Chamerion species

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Scientific Name Chamerion angustifolium ssp. angustifolium USDA PLANTS Symbol CHANA2
Common Name Fireweed ITIS Taxonomic Serial No. 566019
Family Onagraceae (Evening Primrose) SEINet
Reference
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Description Life zones and habitat: Foothills to subalpine (ssp. angustifolium above timberline); forest, meadows, streamsides.
Plant: Erect, multi-stemmed perennial, 18 to 48 inches tall.
Leaves: Lanceolate to elliptic, 2 to 8 inches long; alternate or the lower leaves opposite, sessile or nearly so; smooth surfaces and edges and prominent veins.
Inflorescence: Terminal racemes of numerous (more than 15) pink or magenta flowers, each about 1-inch across with 4 petals and 4 narrower, pointed sepals beneath of a similar color; prominent protruding stamens (8) with dark anthers and white 4-lobed stigma that extends beyond stamens; inconspicuous bracts are not leafy.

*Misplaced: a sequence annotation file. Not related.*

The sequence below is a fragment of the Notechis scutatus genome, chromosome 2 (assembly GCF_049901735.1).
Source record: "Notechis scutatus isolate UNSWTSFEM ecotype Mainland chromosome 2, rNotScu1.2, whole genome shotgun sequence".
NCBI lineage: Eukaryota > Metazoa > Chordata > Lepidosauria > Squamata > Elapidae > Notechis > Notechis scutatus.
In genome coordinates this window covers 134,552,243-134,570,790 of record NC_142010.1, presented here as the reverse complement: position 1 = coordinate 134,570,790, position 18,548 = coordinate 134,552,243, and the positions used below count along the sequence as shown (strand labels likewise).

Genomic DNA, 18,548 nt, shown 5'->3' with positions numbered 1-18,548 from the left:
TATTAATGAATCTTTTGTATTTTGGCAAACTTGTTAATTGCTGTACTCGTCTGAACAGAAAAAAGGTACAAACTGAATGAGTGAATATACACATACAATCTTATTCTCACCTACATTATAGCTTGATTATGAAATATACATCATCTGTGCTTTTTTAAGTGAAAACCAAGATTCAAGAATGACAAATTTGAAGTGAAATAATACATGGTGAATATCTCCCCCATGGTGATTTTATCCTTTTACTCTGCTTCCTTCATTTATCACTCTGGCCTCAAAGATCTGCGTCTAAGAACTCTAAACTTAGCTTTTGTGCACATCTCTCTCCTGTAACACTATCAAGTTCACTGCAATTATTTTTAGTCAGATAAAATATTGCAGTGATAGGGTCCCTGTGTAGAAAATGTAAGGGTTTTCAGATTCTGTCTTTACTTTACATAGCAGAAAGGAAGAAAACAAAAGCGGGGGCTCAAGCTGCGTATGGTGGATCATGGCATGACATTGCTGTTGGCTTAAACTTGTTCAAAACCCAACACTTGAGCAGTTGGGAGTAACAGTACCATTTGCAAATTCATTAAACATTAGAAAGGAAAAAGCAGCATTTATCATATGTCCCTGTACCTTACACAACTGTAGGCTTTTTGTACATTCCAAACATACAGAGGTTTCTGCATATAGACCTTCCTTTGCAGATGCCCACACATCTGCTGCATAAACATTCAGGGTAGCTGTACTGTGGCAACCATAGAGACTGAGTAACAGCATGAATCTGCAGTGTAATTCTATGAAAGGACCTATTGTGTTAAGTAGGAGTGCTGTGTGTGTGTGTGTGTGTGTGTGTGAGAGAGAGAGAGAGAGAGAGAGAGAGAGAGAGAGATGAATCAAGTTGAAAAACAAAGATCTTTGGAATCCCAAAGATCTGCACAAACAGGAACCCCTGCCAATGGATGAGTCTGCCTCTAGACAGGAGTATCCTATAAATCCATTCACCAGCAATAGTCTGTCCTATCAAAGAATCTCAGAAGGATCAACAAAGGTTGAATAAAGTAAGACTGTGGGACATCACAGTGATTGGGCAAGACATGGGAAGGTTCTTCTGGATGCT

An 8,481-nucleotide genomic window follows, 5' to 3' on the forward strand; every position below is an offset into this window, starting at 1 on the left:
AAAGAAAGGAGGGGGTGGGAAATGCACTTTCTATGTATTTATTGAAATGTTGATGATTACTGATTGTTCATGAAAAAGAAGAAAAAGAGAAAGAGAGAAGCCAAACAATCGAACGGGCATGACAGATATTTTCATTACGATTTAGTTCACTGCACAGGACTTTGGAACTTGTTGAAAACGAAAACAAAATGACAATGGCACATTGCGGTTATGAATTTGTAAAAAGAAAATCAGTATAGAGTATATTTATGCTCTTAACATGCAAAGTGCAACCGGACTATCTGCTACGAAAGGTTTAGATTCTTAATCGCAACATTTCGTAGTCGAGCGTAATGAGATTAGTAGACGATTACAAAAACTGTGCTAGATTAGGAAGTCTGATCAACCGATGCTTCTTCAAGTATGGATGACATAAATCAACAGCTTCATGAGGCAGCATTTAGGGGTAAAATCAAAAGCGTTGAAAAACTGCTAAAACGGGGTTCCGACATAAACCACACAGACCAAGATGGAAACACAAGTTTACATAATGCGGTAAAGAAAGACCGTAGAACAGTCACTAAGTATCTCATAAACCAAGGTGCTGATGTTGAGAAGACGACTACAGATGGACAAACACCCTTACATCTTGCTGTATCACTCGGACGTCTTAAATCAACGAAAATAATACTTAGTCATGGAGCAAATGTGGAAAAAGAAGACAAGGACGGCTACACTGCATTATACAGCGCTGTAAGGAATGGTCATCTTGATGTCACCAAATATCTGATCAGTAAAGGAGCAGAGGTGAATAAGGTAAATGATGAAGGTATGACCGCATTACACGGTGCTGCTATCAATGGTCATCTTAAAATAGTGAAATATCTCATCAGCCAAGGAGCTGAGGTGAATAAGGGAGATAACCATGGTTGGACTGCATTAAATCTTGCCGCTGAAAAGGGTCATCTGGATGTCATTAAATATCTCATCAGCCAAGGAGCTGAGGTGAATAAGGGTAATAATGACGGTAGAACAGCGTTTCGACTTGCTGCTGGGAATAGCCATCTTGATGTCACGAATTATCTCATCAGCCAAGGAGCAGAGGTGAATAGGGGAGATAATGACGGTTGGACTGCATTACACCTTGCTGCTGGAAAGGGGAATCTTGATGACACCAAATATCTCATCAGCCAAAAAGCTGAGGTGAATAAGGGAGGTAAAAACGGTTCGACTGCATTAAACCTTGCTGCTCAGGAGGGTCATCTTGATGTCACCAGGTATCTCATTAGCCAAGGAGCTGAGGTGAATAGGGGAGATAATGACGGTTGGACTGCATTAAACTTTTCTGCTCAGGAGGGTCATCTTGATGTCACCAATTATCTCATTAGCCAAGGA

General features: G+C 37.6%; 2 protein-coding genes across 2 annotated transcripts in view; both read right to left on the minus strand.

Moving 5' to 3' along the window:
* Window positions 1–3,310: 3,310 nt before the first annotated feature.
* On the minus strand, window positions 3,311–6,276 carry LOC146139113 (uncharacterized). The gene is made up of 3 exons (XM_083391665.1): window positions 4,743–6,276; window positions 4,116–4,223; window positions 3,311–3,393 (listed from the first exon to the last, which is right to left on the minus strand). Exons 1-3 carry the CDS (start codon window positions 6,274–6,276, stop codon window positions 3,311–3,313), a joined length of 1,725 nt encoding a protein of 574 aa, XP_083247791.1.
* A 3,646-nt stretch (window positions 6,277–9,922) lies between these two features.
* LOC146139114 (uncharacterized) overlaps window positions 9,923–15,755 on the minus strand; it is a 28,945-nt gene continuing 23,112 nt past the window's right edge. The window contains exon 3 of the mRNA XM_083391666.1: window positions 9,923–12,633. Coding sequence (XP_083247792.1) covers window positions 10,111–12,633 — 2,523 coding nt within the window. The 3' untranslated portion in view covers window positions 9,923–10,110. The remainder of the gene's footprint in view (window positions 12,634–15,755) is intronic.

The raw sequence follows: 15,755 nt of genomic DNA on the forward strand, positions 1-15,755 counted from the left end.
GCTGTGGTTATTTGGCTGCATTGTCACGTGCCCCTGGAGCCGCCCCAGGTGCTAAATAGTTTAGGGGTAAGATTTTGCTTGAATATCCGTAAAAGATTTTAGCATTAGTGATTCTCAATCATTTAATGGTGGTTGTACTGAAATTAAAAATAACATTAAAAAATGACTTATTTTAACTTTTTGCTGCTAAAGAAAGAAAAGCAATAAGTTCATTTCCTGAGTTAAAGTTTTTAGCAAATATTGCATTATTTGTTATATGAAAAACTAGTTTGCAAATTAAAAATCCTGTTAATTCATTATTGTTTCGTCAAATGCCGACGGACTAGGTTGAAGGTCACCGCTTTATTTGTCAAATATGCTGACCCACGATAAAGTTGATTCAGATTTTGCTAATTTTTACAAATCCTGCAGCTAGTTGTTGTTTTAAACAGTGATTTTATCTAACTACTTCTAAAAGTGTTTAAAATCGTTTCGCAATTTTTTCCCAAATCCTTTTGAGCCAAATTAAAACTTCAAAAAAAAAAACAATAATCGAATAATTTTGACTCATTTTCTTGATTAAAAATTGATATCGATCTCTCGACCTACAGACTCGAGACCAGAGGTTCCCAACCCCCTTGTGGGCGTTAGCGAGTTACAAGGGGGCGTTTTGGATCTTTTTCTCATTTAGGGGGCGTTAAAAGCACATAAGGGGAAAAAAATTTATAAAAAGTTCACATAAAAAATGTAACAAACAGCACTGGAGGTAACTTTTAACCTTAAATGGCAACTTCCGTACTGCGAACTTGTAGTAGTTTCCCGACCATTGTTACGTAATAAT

Bloom Period: July to September.
References: "Flora of Colorado" by Jennifer Ackerfield, "Guide to Colorado Wildflowers" by G.K. Guennel, "Alpine Flora of the Rocky Mountains" by Richard Scott, SW Colorado Wildflowers and SEINet.
BONAP Distribution Map

Colorado Status:
Native
Scientific Name Chamerion latifolium USDA PLANTS Symbol CHA13
Common Name Alpine Fireweed, Dwarf Fireweed ITIS Taxonomic Serial No. 510758
Family Onagraceae (Evening Primrose) Wildflower Center
Reference
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Description Life zones and habitat: Montane to alpine; gravelly, moist soils often along creeks, rocky areas, scree slopes.
Plant: Erect perennial, with single or multi-branched stems 4 to 16 inches tall.
Leaves: Thick, fleshy, grayish leaves, lanceolate to elliptic, 1/2 to 3-1/8 inches long; alternate or the lower leaves opposite, sessile or nearly so; pubescent surfaces, edges smooth or with very small teeth.
Inflorescence: Terminal racemes of a few (less than 12) pink or magenta flowers, often purple-veined, each about 1-inch across with 4 petals and 4 narrower, pointed reddish sepals beneath; prominent protruding stamens (8) with dark anthers and shorter white 4-lobed stigma; conspicuous leafy bracts beneath.
Bloom Period: July to August.
References: "Flora of Colorado" by Jennifer Ackerfield, "Guide to Colorado Wildflowers" by G.K. Guennel, "Alpine Flora of the Rocky Mountains" by Richard Scott, and www.americansouthwest.net.
BONAP Distribution Map

Colorado Status:
Native



© Tom Lebsack 2020